Newspaper article The Christian Science Monitor

The Rules and Forgiveness

Newspaper article The Christian Science Monitor

The Rules and Forgiveness

Article excerpt

We are a much more forgiving society than the one in which I grew up. And this, on balance, is progress. I recall how in high school a girl in one of my classes became pregnant. It was mentioned in hushed tones. It was a scandal - to us - of great proportions: The girl and the boy involved - he and I had been longtime chums - became outcasts. There was no road back for them, no chance for forgiveness. The last I heard about these two, they were living in poverty on the edge of town. It was shameful, the way we treated those youngsters. I felt very sorry for them. But all of us then accepted the judgment that such conduct deserved such a penalty.

All of that has changed, and thank goodness for that. In exchange for this more charitable attitude toward such teenage pregnancies we have, of course, paid a price. Their occurrence has become commonplace.

I have noticed of late how forgiving our society has become of those in the public limelight. An adviser to the president is caught up in a prostitute-related scandal. He admits it, says he's sorry, and within a few months is at the president's side again, advising a more-conservative political path. He also writes a book. The public shrugs.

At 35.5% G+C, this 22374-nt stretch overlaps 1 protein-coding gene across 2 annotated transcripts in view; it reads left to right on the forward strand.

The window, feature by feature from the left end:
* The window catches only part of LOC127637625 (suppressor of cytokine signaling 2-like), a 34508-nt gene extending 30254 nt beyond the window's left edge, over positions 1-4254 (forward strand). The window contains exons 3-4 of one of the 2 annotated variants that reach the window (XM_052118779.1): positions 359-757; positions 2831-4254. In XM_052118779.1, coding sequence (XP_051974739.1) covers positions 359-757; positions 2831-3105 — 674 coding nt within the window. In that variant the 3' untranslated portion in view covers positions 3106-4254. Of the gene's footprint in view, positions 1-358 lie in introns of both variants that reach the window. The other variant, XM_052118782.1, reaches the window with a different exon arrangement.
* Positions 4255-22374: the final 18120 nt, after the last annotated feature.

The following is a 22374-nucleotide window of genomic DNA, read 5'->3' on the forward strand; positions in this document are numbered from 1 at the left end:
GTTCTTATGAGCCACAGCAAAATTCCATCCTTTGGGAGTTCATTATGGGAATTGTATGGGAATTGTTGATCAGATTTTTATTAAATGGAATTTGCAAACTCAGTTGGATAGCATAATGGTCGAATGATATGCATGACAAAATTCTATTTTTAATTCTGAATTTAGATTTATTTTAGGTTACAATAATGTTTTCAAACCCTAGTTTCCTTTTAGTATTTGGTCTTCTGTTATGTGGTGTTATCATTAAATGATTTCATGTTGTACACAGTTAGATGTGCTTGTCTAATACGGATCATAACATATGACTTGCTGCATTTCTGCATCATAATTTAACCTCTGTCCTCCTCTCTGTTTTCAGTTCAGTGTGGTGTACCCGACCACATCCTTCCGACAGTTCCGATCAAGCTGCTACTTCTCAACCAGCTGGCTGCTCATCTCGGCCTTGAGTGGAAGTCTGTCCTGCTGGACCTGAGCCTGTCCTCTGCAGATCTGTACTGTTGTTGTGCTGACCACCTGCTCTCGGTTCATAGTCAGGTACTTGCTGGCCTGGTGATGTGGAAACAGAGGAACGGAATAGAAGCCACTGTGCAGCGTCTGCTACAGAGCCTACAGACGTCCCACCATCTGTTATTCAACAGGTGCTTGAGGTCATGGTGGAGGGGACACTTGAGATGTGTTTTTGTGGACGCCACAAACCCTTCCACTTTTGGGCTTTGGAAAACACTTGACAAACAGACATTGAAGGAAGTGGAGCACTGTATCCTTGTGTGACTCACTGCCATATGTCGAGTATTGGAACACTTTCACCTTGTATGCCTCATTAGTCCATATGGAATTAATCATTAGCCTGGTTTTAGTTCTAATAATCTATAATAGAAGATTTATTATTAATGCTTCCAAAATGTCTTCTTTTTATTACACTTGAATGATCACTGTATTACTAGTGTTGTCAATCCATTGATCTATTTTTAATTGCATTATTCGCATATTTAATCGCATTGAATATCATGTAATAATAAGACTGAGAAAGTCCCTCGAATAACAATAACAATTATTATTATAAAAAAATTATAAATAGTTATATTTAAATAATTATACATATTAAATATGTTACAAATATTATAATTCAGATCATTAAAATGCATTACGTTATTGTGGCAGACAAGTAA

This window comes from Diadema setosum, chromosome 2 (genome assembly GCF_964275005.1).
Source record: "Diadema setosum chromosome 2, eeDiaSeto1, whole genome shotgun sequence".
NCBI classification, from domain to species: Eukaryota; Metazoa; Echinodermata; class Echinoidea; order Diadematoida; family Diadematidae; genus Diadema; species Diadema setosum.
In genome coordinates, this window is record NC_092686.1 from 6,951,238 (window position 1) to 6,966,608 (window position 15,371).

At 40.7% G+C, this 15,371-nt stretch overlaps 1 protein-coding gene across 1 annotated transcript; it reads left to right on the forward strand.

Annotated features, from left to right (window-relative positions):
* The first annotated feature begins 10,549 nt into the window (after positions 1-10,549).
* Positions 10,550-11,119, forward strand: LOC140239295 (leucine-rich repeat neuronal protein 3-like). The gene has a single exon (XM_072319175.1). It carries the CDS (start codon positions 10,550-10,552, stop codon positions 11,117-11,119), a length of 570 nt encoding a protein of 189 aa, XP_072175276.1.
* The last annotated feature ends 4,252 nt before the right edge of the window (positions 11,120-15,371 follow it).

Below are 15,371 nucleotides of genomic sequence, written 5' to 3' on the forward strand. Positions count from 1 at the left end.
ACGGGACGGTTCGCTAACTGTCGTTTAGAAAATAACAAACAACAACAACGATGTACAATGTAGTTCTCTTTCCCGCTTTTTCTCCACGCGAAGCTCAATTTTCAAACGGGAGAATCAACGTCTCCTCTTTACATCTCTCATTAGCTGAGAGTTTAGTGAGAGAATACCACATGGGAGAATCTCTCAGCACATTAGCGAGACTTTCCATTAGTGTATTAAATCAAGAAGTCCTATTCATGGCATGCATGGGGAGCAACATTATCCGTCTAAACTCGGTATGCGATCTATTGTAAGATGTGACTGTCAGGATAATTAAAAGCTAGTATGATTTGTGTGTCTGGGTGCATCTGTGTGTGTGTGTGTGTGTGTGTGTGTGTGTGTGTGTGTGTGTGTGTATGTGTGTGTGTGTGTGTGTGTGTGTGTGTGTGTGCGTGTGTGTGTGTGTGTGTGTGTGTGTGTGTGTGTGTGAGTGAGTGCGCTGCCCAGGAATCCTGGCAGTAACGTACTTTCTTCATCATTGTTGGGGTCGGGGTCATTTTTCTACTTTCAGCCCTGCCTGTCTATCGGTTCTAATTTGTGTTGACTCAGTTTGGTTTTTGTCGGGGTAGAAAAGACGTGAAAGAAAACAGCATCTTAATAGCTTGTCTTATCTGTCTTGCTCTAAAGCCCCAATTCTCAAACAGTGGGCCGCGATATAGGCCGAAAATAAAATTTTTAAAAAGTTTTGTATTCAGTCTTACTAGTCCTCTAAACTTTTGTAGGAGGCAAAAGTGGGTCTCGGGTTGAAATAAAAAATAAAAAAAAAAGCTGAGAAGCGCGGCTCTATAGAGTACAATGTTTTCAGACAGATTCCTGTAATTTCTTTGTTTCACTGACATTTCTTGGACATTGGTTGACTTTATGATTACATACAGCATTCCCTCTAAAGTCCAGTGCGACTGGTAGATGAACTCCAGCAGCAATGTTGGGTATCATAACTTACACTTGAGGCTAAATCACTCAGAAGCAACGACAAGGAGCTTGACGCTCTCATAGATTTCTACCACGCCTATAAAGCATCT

A prominent TV sports announcer becomes involved in a lurid sexual adventure. He does lose his job. But 10 months later he's rehired to an important radiocast position. Forgiveness has, for the most part, taken place. The fellow will also probably write a book and make a lot of money out of the whole affair.

Along this same line, in my opinion, are the polls that show how much the president is benefiting from this new public willingness to forgive. Evidently more than half of all Americans are willing to support Mr. Clinton even if he not only had an extramarital sexual relationship in the White House but, also, lied under oath and persuaded someone else to lie under oath.

Then there's the expert opinion I so often heard and read in the analysis of the 1996 presidential election: That voters who elected Clinton had "forgiven" him for whatever personal wrongdoing he may have been involved in over the years - including sexual affairs, Whitewater financial dealing, fudging in his dealing with the draft, smoking pot, etc. …

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